I never thought I would ever have to consider my mental health. I’ve always been chipper, always coped with whatever life has thrown at me, albeit it with a few curve balls, but I muddled through and my resilience grew with the years.
Then I had The Babe. And I’ve questioned myself, and my mental health, each and everyday since her arrival. So I wanted to throw my ten pence into the jar in anticipation of World Maternal Mental Health Day on Wednesday 2nd May.
This isn’t an inspirational post about suffering with Postnatal Depression (PND) and getting through it, this is simply me being honest about my mental state in general after we were blown up by The Babe bomb. Because as resilient as you think you are, and however much you think you’re ‘coping’, a lack of sleep will always affect one’s judgement.
I remember a week or two post-capture going for a walk with The Husband and Babe and him saying to me: “you need to let me take her for an hour (she would only sleep on us then) so you can get a few hours to yourself”, and I cried. Not out of gratitude because the man who was equally responsible for getting us into this sleep-deprived situation should offer to watch the tiny terrorist for a few hours, but out of desperation because I didn’t think he would be able to cope with such responsibility, I firmly believed I was the only one capable of keeping her alive, and happy. Insane right?
My new Mama brain kicked in from the word go - my primordial instincts had me on edge over everything: driving in the car, letting anyone hold her, grabbing her back the instant she showed any signs of distress or discomfort. I physically ached if she started crying and I wasn’t the one comforting her.
I felt like I’d started the new-parent journey with one arm tied behind my back; the rational part of my brain went on holiday around the time I got pregnant. Add into the fray a new baby (which in itself turns your world upside down) and I soon found myself suspended in a viscous cloud of uncertainty and self-doubt, all of which I deemed ‘normal’ given the current situation. In fact even now I would be concerned if anyone doesn’t feel a little odd during those first few months.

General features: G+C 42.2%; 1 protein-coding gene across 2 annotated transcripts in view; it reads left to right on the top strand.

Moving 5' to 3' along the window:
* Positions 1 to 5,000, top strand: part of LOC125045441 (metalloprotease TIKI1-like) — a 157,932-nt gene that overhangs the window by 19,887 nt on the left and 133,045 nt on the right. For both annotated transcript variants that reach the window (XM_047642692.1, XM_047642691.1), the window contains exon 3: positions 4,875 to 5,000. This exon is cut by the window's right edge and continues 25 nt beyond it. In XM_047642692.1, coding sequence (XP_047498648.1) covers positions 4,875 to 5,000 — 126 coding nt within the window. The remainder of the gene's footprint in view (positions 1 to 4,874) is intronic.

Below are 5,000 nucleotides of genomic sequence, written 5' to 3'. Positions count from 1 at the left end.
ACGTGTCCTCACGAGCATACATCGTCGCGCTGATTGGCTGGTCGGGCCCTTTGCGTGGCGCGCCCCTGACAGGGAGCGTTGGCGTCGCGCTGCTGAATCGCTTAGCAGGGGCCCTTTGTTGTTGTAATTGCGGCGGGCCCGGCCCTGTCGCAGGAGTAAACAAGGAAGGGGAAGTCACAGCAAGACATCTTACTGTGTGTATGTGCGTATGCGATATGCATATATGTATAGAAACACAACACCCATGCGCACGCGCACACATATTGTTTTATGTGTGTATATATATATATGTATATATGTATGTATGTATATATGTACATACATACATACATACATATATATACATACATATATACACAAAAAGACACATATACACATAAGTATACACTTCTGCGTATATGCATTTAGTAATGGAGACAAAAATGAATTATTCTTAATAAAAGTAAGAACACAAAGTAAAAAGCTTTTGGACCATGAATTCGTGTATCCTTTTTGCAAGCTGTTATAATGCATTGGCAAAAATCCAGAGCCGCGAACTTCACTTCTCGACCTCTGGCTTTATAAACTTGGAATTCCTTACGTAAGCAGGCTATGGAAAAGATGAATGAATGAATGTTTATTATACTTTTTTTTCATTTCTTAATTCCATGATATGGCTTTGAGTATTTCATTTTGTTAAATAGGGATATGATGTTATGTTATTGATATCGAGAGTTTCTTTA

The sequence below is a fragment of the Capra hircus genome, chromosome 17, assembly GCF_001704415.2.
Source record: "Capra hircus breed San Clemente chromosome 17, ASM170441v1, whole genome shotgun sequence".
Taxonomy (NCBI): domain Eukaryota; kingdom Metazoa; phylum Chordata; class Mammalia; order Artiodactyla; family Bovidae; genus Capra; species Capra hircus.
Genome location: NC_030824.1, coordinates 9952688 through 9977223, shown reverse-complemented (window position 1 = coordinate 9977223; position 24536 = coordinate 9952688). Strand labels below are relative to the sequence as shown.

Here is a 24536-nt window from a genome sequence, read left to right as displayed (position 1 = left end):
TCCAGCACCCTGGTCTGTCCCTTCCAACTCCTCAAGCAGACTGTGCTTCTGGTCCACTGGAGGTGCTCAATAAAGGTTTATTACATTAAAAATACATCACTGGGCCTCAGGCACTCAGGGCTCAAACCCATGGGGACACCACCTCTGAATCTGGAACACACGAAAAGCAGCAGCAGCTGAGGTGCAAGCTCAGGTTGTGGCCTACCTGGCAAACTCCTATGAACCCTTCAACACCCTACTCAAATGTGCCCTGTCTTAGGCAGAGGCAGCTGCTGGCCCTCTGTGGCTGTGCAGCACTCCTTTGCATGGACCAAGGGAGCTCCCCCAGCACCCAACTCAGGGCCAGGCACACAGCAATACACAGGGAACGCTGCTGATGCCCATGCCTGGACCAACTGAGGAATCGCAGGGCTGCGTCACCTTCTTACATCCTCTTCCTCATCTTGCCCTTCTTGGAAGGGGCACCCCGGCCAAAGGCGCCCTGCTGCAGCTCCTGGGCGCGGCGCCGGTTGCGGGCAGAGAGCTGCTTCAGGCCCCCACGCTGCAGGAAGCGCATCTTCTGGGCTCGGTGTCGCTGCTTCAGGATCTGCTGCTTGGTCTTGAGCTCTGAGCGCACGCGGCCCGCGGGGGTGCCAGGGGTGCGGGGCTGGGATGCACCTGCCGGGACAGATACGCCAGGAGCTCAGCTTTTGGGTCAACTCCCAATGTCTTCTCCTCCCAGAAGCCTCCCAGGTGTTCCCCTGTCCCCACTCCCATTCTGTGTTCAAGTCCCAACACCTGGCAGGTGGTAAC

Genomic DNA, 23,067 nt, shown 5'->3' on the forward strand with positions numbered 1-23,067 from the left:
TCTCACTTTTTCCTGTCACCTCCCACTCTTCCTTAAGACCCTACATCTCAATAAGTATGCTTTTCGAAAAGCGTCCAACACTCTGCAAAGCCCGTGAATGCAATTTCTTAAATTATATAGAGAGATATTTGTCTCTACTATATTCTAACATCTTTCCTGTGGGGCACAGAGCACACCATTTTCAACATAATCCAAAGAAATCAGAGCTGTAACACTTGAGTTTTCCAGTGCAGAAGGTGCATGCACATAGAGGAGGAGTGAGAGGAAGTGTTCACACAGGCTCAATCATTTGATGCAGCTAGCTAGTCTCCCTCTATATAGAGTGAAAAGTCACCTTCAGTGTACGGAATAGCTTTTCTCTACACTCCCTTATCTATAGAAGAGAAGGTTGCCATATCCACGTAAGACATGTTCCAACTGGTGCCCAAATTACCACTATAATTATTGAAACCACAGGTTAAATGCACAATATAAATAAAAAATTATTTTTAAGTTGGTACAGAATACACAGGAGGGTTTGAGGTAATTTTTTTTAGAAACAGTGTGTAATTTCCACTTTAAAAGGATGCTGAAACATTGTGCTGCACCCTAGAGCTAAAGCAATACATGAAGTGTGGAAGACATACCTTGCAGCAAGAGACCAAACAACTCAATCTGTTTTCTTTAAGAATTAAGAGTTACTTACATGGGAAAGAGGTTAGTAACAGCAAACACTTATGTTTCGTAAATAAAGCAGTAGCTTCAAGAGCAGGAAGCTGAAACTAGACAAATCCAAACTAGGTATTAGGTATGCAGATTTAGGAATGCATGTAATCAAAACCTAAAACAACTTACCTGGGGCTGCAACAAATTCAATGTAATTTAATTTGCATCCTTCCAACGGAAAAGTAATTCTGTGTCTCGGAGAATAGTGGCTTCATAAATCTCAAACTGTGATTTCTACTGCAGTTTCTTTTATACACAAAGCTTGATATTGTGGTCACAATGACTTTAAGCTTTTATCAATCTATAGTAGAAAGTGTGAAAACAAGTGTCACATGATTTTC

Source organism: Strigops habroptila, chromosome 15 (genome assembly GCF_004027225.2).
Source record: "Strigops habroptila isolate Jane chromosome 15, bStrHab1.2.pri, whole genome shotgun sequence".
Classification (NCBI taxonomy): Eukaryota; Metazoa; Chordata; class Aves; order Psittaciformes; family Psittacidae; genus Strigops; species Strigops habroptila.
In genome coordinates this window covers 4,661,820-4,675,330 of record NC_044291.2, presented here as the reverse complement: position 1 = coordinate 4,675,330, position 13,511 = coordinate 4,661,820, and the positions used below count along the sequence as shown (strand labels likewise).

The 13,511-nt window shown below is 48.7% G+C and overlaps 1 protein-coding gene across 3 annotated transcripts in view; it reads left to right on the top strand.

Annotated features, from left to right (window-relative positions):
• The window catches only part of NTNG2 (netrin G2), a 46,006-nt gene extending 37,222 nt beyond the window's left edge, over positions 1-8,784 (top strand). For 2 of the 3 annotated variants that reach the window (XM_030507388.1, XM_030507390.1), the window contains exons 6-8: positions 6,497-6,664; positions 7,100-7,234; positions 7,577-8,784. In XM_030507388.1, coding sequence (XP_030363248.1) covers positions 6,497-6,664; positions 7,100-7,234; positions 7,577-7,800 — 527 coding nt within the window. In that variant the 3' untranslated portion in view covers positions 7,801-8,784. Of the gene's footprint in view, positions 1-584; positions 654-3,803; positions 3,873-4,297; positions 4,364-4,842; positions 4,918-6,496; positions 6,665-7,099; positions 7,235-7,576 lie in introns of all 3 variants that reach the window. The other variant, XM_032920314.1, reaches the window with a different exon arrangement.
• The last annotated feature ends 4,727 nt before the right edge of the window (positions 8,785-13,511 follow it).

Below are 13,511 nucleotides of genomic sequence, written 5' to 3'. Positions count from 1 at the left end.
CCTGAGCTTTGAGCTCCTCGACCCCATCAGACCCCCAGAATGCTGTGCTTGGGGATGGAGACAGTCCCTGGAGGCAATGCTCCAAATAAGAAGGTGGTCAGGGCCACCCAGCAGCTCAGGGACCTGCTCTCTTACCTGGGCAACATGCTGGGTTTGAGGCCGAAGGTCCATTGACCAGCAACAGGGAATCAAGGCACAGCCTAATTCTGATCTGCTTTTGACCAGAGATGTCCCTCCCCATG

Five months in and I love being Mama. I am truly besotted with my daughter, verging on the edge of obsession. I love everything about her, from her bizarre throaty chuckle when she spies my boobs, to her straining, animalistic grunts when she’s having a bowel movement, and all that entails ‘having a baby’: the sick, the drought of ‘me time’, the inability to shower or poop alone, the frantic cries when (even after she’s been surrounded by toys and entertainment) I deign to duck out of the room momentarily. And it’s non-stop.
Once you get passed the newborn phase you’re straight into phase two (and so on I assume until they leave home). You have to be on 24/7 (whether you want to or not). It’s the mother’s curse to not be able to switch off, even when someone else takes over. I find myself when I’m not with The Babe, when I’ve acquired five minutes of much coveted free time constantly thinking about her. She’s exquisitely addictive, and it’s exhausting.
I don’t have depression, I don’t have PND, but I have down days. Dear god do I have down days. We are all actively encouraged to talk about diagnosable mental health issues, (NCT is brilliant at raising awareness around PND, especially the signs and symptoms to look out for) yet I get the impression that it’s frowned upon to discuss the banal side of parenting: the loneliness, the boredom, the constant self-doubt, the seemingly endless groundhog days and the dreaded hours between 4-7pm when you wait, with bated breath, for the relief to stroll in the door and take over baby-care.
This has a profound effect on one’s mental health, it has to. It does on mine for sure. Yet every time a parent blogger raises their head above the parapet and makes light of this banality, (black humour is such a wonderful coping mechanism) the haters are quick to jump all over them, accusing them of being bad parents, of encouraging sloppy parenting and not appreciating what they have because they aren’t grateful EACH AND EVERY SECOND. And it instills a sense of fear, a belief that you must be doing something wrong if you aren’t enjoying every moment of it.
Being a new parent is tough, so incredibly tough, and admitting that doesn’t mean that we are ungrateful for the wonderful gift we have been given/monster we have created/acquired, because we feel and experience negativity from time to time, that isn’t the case at all. It simply isn’t humanly possible to be positive and grateful and love EVERY SINGLE SECOND OF EVERY SINGLE DAY, I’d think you mad if you did.
So don’t feed the beast of unobtainable parenting goals. Be honest with yourself and those around you, admit some days are great and some days are awful; some days you wish you had thousands of little beings and some days you question why you have any at all. And understand that this is normal. Perfectly normal. And help raise awareness for those who might think otherwise.